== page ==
Author Topic: SAS Drive Vs SATA Drive Differences, Technology and Cost  (Read 1189 times)

saroop

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SAS Drive Vs SATA Drive Differences, Technology and Cost
« on: May 04, 2014, 06:56:44 PM »
Hi,


1. Capacity:

SATA (or now called NL-SAS for Nearline SAS) disk drives are the largest on the market.  The largest SATA/NL-SAS drives available with widespread distribution today are 3TB.
SAS disk drives are typically smaller than SATA.  The largest SAS drives available with widespread distribution today are 600GB or 900GB.
So, for capacity, a SATA/NL-SAS disk drive is 4X-5x as dense for capacity than SAS.
A good way to quantify capacity comparison is $/GB.  SATA will have best $/GB.



2. Performance:

SATA/NL-SAS disk drives spin at 7.2k RPMs.  Average seek time on SATA/NL-SAS is 9.5msec.  Raw Disk IOPS (IOs per second) are 106.
SAS disk drives spin at 15k RPMs.  Average seek time on SAS is 3.5msec.  Raw Disk IOPS (IOs per second) are 294.
So, for performance, a SAS hard drive is nearly 3X as fast as SATA.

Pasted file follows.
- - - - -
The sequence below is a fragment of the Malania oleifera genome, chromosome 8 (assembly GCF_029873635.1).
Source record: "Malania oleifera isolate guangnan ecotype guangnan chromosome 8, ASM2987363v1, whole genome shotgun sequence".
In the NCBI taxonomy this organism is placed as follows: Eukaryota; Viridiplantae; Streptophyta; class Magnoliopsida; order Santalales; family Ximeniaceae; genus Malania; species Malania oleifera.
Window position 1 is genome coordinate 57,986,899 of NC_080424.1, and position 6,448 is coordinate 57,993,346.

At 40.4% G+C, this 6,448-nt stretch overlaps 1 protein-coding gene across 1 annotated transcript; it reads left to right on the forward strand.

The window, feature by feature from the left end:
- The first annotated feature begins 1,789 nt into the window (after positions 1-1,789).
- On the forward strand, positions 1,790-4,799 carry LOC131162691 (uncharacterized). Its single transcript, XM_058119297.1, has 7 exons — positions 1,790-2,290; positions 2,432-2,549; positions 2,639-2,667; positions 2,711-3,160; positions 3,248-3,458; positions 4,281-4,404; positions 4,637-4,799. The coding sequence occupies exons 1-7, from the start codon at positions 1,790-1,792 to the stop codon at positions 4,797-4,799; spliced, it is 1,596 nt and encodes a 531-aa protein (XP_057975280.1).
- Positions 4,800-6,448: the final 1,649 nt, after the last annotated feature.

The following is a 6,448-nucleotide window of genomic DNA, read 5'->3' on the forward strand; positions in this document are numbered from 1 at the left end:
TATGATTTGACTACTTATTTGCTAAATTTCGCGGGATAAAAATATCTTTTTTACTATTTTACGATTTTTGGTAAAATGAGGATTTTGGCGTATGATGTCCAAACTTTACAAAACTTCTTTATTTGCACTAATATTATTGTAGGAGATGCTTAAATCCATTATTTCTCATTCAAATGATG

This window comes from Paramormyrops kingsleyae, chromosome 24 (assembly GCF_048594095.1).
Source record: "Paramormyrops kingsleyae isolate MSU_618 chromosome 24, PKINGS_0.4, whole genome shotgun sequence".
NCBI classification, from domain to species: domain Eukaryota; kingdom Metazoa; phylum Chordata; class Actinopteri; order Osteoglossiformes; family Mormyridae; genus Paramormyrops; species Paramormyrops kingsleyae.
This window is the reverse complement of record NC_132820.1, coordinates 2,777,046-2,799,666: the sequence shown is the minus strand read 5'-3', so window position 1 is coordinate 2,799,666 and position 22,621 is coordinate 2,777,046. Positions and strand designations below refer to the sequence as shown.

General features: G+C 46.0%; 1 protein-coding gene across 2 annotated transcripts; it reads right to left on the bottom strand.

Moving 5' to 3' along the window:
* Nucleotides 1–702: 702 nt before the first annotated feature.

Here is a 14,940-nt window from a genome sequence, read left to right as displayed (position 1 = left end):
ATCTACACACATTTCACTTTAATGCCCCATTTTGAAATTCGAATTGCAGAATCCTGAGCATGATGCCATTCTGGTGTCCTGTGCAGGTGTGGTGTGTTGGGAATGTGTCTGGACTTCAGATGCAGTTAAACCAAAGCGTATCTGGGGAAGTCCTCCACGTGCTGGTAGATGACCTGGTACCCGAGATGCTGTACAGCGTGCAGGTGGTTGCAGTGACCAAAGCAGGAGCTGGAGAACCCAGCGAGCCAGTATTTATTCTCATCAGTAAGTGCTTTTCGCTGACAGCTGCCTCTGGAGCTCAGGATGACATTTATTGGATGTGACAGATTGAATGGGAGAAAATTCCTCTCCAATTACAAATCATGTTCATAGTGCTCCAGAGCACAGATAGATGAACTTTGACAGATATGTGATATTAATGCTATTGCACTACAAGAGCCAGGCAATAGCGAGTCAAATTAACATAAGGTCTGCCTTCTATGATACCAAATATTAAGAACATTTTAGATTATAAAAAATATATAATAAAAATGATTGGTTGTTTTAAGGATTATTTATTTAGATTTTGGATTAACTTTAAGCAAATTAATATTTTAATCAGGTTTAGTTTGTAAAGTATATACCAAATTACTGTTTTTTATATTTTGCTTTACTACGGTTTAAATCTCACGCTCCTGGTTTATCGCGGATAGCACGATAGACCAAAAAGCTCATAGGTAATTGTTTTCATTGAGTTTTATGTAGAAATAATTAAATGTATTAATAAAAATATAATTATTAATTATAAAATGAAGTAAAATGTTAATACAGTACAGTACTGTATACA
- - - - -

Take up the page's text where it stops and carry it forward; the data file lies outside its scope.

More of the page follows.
A good way to quantify performance comparison is $/IOP.  SAS will have best $/IOP.


3. Reliability: there are two reliability measures MTBF and BER.

MTBF is mean time between failure.  MTBF is a statistical measure of drive reliability.
BER is Bit Error Rate.  BER is a measure of read error rates for disk drives.
SATA/NL-SAS drives have a MTBF of 1.2 million hours.  SAS drives have a MTBF of 1.6 million hours.  SAS drives are more reliable than SATA when looking at MTBF.
SATA drives have a BER of 1 read error in 10^15 bits read.  SAS drives have a BER of 1 read error in 10^16 bits read.  SAS drives are 10x more reliable for read errors.  Keep in mind a read error is data loss without other mechanisms (RAID or Network RAID) in place to recover the data.



Regards
Saroop

abhilash

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Re: SAS Drive Vs SATA Drive Differences, Technology and Cost
« Reply #1 on: May 16, 2014, 06:40:24 AM »
Hello,

SAS drives are able to rotate so much faster (up to 15K RPM) than SATA drives (typically 7.2K RPM), seek times may be substantially faster by more than 2 times. 
 While SATA is the least expensive drive available, for servers, it is typically much better to go with SAS for low capacity use cases.  For example, a 10K 146GB SAS drive is not much more expensive than the substantially slower 146GB 7.2K SATA drive.
At higher capacities, high performance SAS drives climb in price steeply.  It may be better to take advantage of dedicated storage infrastructure such as Network Attached Storage (NAS) or a Storage Area Network (SAN), rather than populate a server with expensive direct attached storage.

Thanks